From ANIMAL PEOPLE, January/February 1996:

Forced to cut costs by 24 weekends
of rain during the first nine months of
1995 plus a $53 million construction debt load
for expanded marine mammal facilities,
Marine World Africa USA on October 31 discontinued
the chimpanzee act run since 1982
by husband-and-wife team Liam and Kim
Hussey. Of the seven MWAUSA chimps,
four, ages 13, 15, 21, and 22, were already
retired from performing, and two others, ages
9 and 11, were near the usual upper age limit
for performing chimps. They are, however,
just coming into their prime breeding years,
and are highly valued members of the
American Zoo and Aquarium Association administered
chimpanzee Species Survival
Plan gene pool. “We have always wanted to

build a new primate habitat for our retiring
and breeding apes,” MWAUSA vice president
for communications and public affairs
Mary O’Herron told ANIMAL PEOPLE
shortly before leaving MWUSA herself to
form a consulting business with her new husband,
former San Diego Zoo public relations
chief Jeff Jouett. “That habitat has been put
on hold for now,” O’Herron continued, “so
we made the prudent yet difficult decision to
find new and better homes for them.” In the
interim, she said, “we plan to continue to
showcase some of our younger chimps in our
primate play area. The best thing for the older
animals is for us to find a quality zoo or
wildlife park where they can live out their
lives.” O’Herron said there is no chance the
chimps will be sold to laboratories. “Until the
best homes possible are found, they will not
leave Marine World,” she stated. MWUSA is
now O’Herron’s major consulting client.
The South Texas Primate
Observatory on December 17 completed the
long-pending purchase of a new 186-acre site
near Millett, Texas, assisted by a $30,000
loan from Patricia Dailey, owner of the present
leased 58-acre location, which STPO has
occupied since 1980. The original population
of 150 Japanese snow monkeys whose native
habitat had been destroyed now numbers over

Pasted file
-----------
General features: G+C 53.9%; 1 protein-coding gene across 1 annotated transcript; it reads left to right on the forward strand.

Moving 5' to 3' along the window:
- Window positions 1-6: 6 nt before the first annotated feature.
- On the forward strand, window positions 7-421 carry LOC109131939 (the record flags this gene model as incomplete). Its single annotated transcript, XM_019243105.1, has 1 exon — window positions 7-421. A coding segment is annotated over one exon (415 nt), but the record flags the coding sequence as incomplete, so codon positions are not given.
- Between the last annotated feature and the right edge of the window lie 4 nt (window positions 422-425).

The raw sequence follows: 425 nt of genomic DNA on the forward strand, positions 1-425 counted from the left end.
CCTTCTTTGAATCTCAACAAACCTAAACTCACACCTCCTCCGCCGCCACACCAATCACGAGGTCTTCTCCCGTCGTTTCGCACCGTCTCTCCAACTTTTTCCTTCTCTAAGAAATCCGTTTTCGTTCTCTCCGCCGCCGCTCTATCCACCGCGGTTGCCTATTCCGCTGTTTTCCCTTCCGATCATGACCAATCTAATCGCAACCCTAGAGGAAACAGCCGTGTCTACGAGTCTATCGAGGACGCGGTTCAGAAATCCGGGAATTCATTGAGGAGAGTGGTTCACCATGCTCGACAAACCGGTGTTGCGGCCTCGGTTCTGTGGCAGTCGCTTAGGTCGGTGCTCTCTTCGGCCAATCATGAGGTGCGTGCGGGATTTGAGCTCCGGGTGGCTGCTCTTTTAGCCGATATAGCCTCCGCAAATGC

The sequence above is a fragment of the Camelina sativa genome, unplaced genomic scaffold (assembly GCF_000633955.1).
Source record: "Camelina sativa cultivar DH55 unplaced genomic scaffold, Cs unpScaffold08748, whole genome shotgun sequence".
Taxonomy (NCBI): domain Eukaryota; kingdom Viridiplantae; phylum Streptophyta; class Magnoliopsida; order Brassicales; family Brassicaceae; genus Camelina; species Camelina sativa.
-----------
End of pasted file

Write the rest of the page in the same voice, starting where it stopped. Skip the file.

600, and frequent escapes by young males
prompted one Texas Parks & Wildlife official
to suggest last spring that the monkeys might
be hunted. STPO hopes to complete fencing
the new property and relocate the monkey
colony by late spring.
Among the last silverback gorillas
in private hands in the U.S. are believed to
be King, of Monkey Jungle in Miami, and
Otto and Gori, two aging males exhibited separately
since 1971 by Noell’s Ark Chimp
Farm, of Palm Harbor, Florida. Gori is now
partially blind and toothless; Otto, who
arrived with tuberculosis, is now in good
health. Anticipating a movement to relocate
King, Otto, and Gori to Zoo Atlanta or
another quality public facility, Noell’s Ark
owner Mae Noell has reportedly formed a
nonprofit trust and begun expanding the site,
which was partially renovated in 1992-1993
during an eight-month shutdown due to violations
of the Animal Welfare Act. Mae and her
husband Robert Noell bought the barren concrete-and-steel
cage complex in 1954 as winter
quarters for a traveling chimp show they
then ran, and turned it into a roadside zoo 17
years later, upon their retirement. Noell’s
Ark also houses about two dozen chimpanzees
and other animals.
The Gorilla Foundation, following
a multi-year legal battle with a neighbor who
wanted to cut trees adjacent to its enclosures,
plans to relocate from Woodside, California,
to a six-building compound on 70 undeveloped
acres of Hawaiian rainforest by the end
of 1996. The Gorilla Foundation has leased
the 70-acre site from the Maui Land &
Pineapple Co. for 70 years at $1.00 per year.
The Gorilla Foundation grew out of experiments
by linguist Penny Patterson with Koko,
a San Francisco Zoo gorilla, in 1974, and
was incorporated in 1976. Patterson moved
Koko, now 24, and her 22-year-old companion,
Michael, to Woodside in 1979, where
they were later joined by Koko’s prospective
mate, Ndume, 13. Patterson hopes that in
Maui the colony can grow to 20, by taking in
gorillas retired from zoos. She claims
Koko––also known for her affection for
cats––has a “signing” vocabulary of about
2,000 words and an I.Q. of circa 75-90.
The Klagenfurt Animal Home in
Klagenfurt, Austria, is trying to learn the
history of a six-or-seven-year-old chimpanzee
found in mid-November wandering the
grounds of the Klagenfurt Europapark. The
chimp shows exceptional intelligence and
aptitude at household chores––and frequently
withdraws into depression in mid-activity

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